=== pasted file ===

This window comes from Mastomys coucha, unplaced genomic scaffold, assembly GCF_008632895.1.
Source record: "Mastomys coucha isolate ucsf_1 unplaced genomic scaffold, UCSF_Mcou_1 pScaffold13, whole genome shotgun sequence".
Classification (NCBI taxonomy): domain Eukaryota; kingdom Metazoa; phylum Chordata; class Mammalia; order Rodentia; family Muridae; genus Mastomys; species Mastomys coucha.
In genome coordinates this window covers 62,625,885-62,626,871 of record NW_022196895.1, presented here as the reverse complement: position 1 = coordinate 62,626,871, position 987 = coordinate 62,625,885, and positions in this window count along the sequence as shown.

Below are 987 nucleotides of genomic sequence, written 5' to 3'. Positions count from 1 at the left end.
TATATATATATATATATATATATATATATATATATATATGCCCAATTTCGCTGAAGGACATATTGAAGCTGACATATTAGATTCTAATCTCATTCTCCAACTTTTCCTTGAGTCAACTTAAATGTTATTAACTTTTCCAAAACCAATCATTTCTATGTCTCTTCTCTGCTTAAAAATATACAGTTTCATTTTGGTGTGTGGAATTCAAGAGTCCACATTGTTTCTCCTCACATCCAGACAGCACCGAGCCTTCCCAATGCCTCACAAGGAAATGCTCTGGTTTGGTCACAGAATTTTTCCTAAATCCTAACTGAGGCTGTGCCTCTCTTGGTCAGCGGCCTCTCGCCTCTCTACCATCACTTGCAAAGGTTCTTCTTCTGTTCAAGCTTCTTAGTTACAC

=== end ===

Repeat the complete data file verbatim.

This window comes from Mastomys coucha, unplaced genomic scaffold, assembly GCF_008632895.1.
Source record: "Mastomys coucha isolate ucsf_1 unplaced genomic scaffold, UCSF_Mcou_1 pScaffold13, whole genome shotgun sequence".
Classification (NCBI taxonomy): domain Eukaryota; kingdom Metazoa; phylum Chordata; class Mammalia; order Rodentia; family Muridae; genus Mastomys; species Mastomys coucha.
In genome coordinates this window covers 62,625,885-62,626,871 of record NW_022196895.1, presented here as the reverse complement: position 1 = coordinate 62,626,871, position 987 = coordinate 62,625,885, and positions in this window count along the sequence as shown.

Below are 987 nucleotides of genomic sequence, written 5' to 3'. Positions count from 1 at the left end.
TATATATATATATATATATATATATATATATATATATATGCCCAATTTCGCTGAAGGACATATTGAAGCTGACATATTAGATTCTAATCTCATTCTCCAACTTTTCCTTGAGTCAACTTAAATGTTATTAACTTTTCCAAAACCAATCATTTCTATGTCTCTTCTCTGCTTAAAAATATACAGTTTCATTTTGGTGTGTGGAATTCAAGAGTCCACATTGTTTCTCCTCACATCCAGACAGCACCGAGCCTTCCCAATGCCTCACAAGGAAATGCTCTGGTTTGGTCACAGAATTTTTCCTAAATCCTAACTGAGGCTGTGCCTCTCTTGGTCAGCGGCCTCTCGCCTCTCTACCATCACTTGCAAAGGTTCTTCTTCTGTTCAAGCTTCTTAGTTACAC